China’s Lab-Grown Diamonds Could Reshape Global Gemstone Industry

Diamond
A 552-carat diamond discovered in Canada is pictured on display in the Manhattan borough of New York City, New York, U.S., January 30, 2019. (Photo: REUTERS/Carlo Allegri)

Mined diamonds are still selling good across the globe but the boom in lab-grown precious stones, particularly in China, is paving the way for a revamp in the international gemstone industry, experts said.

Multiple companies in China have leveraged on technological innovations to manufacture diamonds in bulk. In just a few days or weeks, diamonds are grown in laboratories across the country.

Spokeswoman for Antwerp World Diamond Center, Margaux Donckier said of Chinese diamonds, "China, and by extension Asia, is the main producer of synthetic diamonds. Synthetic goods only represent about 3-5 percent of the [consumer] market, but the share is growing rapidly," Xinhua reported.

Analysts believe that China now has better chances of turning into a major supplier of man-made diamonds. However, this chance will be gauged mainly on public perception of synthetic precious stones. It is too early to tell if lab-grown stones can substitute mined ones, analysts argued.

Previously, Chinese diamond manufacturers provided the stones for industrial use including oil rigs, aeronautics, and electronics. Over the past couple of years, China pivoted towards consumer use and the industry has been growing since then.

Abrasives were the main products that lab-grown diamonds were manufactured for but China's Henan Province later ventured into jewelry. Henan Huanghe Whirlwind, one of the prominent laboratories that creates synthetic diamonds, recently included "Lab Grown Diamond (Gem Quality) in its product list.

Paul Zimnisky, an independent diamond analyst based in New York, explained that synthetic diamonds are "initially lower quality." However, these stones can be "enhanced" through technological processes to improve their quality.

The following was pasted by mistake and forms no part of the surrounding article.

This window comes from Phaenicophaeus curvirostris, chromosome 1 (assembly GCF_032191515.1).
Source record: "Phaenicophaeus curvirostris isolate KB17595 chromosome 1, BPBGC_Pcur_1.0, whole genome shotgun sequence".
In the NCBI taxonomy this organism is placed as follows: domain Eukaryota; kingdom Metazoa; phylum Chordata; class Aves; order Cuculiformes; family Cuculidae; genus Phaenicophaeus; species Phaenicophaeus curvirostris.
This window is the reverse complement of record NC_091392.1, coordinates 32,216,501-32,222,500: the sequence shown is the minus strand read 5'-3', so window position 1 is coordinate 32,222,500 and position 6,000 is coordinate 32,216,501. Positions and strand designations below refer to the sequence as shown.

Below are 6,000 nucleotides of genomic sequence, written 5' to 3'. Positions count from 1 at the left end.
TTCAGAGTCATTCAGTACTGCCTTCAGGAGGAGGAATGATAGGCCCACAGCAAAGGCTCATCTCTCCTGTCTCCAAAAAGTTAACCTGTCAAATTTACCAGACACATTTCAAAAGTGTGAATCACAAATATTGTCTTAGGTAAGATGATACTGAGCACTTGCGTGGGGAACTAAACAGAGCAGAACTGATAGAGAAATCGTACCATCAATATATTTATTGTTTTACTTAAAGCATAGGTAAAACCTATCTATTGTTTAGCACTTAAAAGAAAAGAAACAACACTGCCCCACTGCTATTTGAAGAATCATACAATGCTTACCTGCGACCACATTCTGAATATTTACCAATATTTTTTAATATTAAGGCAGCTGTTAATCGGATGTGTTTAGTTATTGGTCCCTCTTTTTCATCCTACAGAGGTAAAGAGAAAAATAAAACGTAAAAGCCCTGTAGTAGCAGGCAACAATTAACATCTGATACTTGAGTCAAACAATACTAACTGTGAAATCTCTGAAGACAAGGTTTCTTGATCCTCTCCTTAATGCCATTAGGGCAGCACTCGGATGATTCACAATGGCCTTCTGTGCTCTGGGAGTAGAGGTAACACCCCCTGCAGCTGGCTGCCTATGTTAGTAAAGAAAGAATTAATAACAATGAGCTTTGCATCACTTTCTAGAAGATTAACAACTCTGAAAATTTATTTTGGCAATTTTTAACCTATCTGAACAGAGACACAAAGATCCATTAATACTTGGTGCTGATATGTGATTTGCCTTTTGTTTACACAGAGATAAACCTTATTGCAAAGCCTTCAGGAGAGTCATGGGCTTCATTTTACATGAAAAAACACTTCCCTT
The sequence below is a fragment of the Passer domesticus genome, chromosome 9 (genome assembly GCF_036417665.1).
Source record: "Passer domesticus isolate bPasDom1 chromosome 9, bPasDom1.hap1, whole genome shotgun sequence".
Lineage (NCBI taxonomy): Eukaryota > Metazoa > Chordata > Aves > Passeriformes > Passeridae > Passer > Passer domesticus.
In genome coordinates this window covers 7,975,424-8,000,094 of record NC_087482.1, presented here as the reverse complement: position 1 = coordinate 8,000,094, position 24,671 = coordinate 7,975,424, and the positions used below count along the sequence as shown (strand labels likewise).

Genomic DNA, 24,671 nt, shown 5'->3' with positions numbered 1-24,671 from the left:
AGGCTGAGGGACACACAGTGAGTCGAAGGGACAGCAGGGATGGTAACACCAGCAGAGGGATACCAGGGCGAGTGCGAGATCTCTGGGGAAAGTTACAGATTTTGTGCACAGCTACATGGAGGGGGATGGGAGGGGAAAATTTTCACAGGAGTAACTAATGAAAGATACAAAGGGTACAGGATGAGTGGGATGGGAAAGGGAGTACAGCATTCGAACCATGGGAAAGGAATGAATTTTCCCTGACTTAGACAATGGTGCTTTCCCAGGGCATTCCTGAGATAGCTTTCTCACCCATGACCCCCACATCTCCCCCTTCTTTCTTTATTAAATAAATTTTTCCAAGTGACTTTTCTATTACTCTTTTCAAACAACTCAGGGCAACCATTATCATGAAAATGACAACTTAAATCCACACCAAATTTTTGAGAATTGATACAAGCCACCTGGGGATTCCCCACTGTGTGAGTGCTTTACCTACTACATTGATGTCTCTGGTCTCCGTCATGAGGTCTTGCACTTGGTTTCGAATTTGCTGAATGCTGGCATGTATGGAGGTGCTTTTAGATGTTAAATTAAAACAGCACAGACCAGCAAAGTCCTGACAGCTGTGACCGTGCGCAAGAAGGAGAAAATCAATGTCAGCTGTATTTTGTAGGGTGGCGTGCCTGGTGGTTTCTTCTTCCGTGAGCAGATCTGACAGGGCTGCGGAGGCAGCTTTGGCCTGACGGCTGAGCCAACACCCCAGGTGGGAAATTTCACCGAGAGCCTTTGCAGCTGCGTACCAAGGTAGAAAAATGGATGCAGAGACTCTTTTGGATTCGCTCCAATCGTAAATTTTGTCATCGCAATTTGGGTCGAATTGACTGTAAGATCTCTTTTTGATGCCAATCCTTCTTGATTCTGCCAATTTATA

De Beers, the London-based jeweler that created the timeless tagline "A diamond is forever," has also embraced the trend. General Manager of Sino-Crystal, another Chinese company, said De Beers' move allowed for the man-made diamond market to develop fast.

Despite the growing trend, the synthetic diamonds sect has faced opposition from some companies that capitalize on mined gemstones. Zimnisky noted that lab-grown diamonds will remain in the "fashion jewelry" category while mined, natural stones should still be placed under the "fine jewelry" category.

On the other hand, it is expected that man-made diamond sales will keep growing. Market growth is predicted to soar by 22 percent annually by 2023.

Meanwhile, factories in the Indian city of Surat are profiting from the man-made diamond industry. Kirti Shah, a diamond exporter, said the Indian industry utilizes "the same technology in China and Singapore" in the process of growing synthetic stones, as reported by The India Times.

Experts noted that Indian factories need to leverage on gemstone processes that are more sustainable, especially with the decline in demand for natural diamonds.

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